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How to Create Comments in SQL

Review three methods to add comments in SQL: single-line comments, multiline comments, and inline comments using the following syntax: --, /*, and */.
May 2024  · 5 min read

SQL, which stands for Structured Query Language, is a powerful language for managing and manipulating relational databases. While SQL queries may seem self-explanatory at first glance, adding comments in SQL statements can improve the readability and maintainability of your code.

In this tutorial, we’ll see how to add comments in SQL to make your code simpler and easier to read.

The Quick Answer: How to Create Comments in SQL

There are three ways to add comments to your SQL queries:

  1. Single-Line Comments: Single-line comments start with -- double hyphens.

  2. Inline Comments: Inline comments start with -- after the SQL statement on the same line.
  3. Multiline Comments or Block Comments: Multiline comments start  with /* and end with */.

 -- Single line comment

FROM TABLE -- Inline comment

/* Multiline
comment */ 

Why are SQL Comments Important?

Here are three key reasons why SQL comments are important:

  • Clarifying the Code's Purpose: Comments explain the code's purpose and logic, making it easier for others and yourself to understand when you review your code later.
  • Enhancing Teamwork: Comments facilitate teamwork by documenting the code for other developers, helping them to comprehend your work.
  • Aiding in Debugging and Optimization: Comments simplify the process of debugging and optimizing the code over time, making it more manageable to identify and correct issues.

Types of SQL Comments

Depending on your needs and preferences, there are three ways to add comments in SQL scripts.

Single-line comments

If your comment fits well within a single line, use double hyphens. Typically, you would place such comments above the relevant block of code to provide context.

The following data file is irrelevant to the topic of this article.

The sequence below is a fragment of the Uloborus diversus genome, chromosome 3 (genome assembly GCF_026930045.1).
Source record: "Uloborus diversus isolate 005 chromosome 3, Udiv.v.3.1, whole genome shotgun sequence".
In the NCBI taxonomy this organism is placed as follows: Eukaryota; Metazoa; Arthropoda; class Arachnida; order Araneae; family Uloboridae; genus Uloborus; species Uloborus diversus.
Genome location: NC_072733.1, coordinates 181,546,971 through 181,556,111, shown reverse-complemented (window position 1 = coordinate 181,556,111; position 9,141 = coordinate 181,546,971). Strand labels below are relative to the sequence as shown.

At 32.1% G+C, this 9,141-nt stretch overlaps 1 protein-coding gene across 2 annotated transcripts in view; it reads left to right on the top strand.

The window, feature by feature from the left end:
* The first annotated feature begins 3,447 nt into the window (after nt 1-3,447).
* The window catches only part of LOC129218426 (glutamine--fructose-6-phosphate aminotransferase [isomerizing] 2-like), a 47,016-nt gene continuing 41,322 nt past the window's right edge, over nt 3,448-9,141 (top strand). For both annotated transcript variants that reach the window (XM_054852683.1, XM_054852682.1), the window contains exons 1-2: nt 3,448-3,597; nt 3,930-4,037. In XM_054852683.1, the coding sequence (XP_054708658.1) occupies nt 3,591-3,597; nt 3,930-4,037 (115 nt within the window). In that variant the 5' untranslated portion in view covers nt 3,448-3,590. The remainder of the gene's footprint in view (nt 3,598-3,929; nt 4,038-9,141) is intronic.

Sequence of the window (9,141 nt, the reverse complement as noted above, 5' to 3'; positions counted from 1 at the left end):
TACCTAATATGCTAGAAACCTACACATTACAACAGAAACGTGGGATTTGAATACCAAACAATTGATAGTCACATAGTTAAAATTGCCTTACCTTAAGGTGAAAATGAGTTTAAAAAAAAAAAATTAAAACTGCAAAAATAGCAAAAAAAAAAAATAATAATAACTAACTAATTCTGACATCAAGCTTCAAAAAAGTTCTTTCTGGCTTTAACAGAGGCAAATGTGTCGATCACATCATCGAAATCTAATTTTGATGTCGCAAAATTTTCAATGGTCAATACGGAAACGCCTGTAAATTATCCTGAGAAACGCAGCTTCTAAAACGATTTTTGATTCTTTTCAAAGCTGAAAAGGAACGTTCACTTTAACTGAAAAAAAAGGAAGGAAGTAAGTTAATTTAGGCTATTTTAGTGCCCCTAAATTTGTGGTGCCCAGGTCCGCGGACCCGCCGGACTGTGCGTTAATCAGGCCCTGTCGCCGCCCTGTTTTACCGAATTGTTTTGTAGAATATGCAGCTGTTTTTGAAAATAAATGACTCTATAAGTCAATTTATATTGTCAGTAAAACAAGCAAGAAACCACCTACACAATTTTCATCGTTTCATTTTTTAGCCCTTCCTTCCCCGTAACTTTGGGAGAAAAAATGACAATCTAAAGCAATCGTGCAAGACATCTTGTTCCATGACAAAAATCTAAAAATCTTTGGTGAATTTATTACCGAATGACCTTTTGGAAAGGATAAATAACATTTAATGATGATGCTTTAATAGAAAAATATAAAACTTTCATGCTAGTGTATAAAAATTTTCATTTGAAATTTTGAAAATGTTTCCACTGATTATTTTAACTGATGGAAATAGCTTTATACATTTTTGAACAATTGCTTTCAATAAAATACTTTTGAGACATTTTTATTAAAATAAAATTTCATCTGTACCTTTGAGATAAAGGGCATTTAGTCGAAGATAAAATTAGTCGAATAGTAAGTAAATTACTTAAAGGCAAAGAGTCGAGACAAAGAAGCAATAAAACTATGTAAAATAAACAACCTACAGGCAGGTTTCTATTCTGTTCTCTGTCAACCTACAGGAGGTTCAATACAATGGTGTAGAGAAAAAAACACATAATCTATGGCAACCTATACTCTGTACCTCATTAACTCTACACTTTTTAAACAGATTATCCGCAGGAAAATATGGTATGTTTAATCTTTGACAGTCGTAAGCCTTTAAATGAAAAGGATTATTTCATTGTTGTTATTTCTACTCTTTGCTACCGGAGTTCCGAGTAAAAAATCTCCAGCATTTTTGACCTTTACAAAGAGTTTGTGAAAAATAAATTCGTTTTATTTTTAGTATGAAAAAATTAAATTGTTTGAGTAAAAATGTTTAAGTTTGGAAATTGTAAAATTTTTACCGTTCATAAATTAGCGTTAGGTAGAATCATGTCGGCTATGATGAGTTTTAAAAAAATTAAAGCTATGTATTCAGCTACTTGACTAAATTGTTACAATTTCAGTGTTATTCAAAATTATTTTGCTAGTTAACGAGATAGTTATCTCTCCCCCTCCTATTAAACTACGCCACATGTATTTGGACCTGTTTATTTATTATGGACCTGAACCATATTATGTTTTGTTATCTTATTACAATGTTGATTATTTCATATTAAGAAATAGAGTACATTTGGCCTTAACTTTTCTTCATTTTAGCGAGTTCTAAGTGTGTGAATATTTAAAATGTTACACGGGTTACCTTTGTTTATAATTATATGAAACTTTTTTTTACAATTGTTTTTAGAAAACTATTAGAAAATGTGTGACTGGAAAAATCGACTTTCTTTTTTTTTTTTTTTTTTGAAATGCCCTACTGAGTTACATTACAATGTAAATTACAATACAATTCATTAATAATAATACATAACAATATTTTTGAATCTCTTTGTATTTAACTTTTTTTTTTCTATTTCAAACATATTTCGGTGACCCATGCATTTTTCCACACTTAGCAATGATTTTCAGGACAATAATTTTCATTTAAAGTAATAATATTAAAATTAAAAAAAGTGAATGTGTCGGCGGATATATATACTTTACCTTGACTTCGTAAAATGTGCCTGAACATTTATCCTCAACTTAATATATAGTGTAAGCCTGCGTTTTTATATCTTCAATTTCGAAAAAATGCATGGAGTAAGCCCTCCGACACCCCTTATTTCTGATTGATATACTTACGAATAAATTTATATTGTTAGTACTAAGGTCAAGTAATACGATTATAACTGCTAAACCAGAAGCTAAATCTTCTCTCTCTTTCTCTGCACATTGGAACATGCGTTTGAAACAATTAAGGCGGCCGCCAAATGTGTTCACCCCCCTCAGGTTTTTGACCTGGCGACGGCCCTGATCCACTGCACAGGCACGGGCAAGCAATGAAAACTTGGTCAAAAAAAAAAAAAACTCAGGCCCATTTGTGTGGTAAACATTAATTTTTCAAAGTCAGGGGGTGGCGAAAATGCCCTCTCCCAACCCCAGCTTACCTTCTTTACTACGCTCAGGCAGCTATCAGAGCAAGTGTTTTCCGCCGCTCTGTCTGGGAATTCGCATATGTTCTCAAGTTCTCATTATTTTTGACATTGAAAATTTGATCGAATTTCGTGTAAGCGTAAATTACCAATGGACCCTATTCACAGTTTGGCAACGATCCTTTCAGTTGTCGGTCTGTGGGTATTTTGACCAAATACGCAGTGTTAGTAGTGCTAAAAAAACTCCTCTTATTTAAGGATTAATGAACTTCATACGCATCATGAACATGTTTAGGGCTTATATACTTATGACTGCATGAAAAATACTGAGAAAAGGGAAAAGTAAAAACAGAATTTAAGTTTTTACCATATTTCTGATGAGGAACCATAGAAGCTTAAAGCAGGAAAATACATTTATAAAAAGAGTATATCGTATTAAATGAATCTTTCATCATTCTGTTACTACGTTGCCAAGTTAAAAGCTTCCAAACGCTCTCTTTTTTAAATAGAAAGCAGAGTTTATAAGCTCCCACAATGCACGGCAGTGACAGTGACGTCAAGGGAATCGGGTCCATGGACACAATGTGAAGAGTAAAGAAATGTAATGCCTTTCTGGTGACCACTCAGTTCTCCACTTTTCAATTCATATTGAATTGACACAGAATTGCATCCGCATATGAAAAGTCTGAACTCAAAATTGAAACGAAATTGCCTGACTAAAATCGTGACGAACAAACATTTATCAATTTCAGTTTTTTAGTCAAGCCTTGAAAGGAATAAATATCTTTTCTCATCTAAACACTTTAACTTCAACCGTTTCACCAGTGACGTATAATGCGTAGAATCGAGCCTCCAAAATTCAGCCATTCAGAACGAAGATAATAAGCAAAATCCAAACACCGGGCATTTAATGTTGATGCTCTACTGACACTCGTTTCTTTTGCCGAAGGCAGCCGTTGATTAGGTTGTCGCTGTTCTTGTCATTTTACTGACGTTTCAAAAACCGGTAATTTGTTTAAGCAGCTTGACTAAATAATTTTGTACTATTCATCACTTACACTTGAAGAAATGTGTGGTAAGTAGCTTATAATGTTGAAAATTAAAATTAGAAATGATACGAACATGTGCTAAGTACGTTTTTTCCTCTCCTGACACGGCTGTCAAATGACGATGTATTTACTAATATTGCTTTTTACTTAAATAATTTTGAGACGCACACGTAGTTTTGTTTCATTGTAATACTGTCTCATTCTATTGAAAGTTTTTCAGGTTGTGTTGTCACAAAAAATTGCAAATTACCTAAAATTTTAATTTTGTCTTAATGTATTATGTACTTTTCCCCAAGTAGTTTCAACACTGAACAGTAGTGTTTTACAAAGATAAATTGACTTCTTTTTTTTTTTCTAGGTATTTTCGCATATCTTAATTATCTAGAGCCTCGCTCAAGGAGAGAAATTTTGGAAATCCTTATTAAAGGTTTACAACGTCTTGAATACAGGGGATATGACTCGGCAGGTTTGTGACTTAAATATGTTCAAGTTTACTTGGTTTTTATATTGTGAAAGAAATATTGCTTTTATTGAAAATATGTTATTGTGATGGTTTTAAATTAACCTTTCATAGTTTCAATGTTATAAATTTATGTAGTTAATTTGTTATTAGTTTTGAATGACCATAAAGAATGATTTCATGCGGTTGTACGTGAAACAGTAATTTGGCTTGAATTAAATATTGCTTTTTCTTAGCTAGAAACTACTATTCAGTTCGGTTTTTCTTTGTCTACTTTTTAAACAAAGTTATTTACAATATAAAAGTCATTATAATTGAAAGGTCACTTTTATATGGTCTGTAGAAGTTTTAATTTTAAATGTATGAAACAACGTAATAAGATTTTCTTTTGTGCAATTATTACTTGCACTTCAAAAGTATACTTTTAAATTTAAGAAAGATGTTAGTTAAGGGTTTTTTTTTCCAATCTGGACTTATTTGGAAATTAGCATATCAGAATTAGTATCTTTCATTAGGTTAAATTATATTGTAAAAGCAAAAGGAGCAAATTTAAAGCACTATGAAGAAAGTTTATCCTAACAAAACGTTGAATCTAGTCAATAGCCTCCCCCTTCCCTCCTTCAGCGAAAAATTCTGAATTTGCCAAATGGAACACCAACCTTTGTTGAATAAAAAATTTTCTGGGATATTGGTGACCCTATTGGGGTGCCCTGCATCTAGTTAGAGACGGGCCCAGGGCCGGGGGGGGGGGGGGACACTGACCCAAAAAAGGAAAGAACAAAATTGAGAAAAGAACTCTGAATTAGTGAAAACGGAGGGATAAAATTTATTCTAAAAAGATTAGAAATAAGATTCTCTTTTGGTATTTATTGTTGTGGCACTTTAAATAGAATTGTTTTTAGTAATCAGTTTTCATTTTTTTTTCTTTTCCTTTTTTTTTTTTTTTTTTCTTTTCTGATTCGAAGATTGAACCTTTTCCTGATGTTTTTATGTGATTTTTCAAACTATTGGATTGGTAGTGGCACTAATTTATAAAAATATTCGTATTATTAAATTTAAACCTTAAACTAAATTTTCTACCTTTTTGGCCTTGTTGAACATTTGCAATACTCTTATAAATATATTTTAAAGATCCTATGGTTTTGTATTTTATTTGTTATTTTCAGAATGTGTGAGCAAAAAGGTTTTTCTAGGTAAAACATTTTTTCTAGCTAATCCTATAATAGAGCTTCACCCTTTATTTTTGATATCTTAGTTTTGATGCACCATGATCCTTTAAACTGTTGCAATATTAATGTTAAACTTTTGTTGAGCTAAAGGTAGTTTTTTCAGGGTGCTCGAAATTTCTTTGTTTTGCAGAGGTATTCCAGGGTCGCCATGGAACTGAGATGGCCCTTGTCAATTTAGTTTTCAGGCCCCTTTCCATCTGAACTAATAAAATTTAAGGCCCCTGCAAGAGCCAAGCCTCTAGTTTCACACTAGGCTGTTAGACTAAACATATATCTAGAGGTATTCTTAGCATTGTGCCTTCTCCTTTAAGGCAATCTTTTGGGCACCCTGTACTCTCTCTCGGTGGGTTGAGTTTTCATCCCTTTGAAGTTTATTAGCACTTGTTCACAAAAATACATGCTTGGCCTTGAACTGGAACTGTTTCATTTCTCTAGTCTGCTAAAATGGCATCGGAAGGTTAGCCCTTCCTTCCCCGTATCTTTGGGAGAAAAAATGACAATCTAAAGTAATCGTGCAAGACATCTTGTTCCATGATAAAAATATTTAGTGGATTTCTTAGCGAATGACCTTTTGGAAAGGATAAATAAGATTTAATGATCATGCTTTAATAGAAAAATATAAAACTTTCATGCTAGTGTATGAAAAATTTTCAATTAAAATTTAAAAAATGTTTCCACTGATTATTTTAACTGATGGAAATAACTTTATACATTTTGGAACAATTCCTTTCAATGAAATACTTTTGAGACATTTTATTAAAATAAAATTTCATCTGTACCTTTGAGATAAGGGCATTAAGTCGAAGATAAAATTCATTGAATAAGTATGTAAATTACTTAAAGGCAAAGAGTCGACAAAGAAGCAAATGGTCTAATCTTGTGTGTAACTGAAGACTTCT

--select the department name from the department table
SELECT dept_name
FROM employees.departments;

Adding single line comments in SQL

Output of a single-line comment

Inline comments

As we can see in the following example, single-line and inline comments in SQL use the same syntax and are essentially the same; the distinction lies in where and how they are placed. Inline comments tend to be used to explain a specific part of the query.

SELECT DISTINCT title -- It excludes duplicate titles using the DISTINCT keyword.
FROM employees.titles
ORDER BY title ASC -- The results are sorted alphabetically by the 'title' column.

Adding an in-line comment to your SQL codeOutput of an inline comment

Multiline comments or block comments

You can use multiline comments in SQL to add longer comments across multiple lines. To add multiline comments, enclose your text between /* and */. The SQL interpreter will ignore any text enclosed between /* and */.

This query retrieves the employee number, first name, last name, and gender
from the 'employees' table in the 'employees' database.
It filters the results only to include male employees, limiting to 4 rows.
SELECT emp_no, first_name, last_name, gender
FROM employees.employees
WHERE employees.employees.gender = 'M'

Multiline comments in sql or block comments in SQL

Output of a multiline comment in SQL

Best Practices for Writing SQL Comments

To ensure your comments are both concise and informative throughout your codebase, it is important to adhere to best practices. Let's review some of the guidelines below. 

Clarity and readability

Avoid using overly complex or technical terms in your comments. This will ensure that they are clear and concise so that anyone can understand, even those unfamiliar with the codebase.

Add relevant information

Make sure that the information you provide is accurate and directly relevant to the code it describes. It should explain the reasoning behind complex logic. Avoid including sensitive information in comments, such as passwords and API keys.

Update regularly

Outdated comments can mislead and contribute to technical debt. That’s why you should review and update your comments as you update the code to reflect the latest changes.

Avoid redundancy

Comments should not simply restate what the code is doing. Instead, comments should explain the "why" behind the code – the purpose or the context that’s not immediately apparent from the code itself.

Common Mistakes in SQL Commenting

Commenting your SQL code is super important for keeping things organized and understandable, especially if you have to revisit your code months later. But even with the best intentions, it's easy to fall into traps that make your comments more confusing than helpful. Here are some common mistakes to avoid when writing SQL comments:

Ambiguous or misleading comments

Write concise and unambiguous comments that provide value to the reader. Unclear or inaccurate comments are worse than no comments.

Over-commenting code

While comments are helpful, over-commenting can make the code harder to read and maintain. Try to focus on explaining the high-level purpose and any non-obvious aspects of the code.

Let’s take a look at a bad example:

Bad commenting example in SQL

Comment in an SQL query

As we can see, because our variables had explicit names, the comments just restated the code without providing additional context or explaining its purpose.

Inconsistent commenting style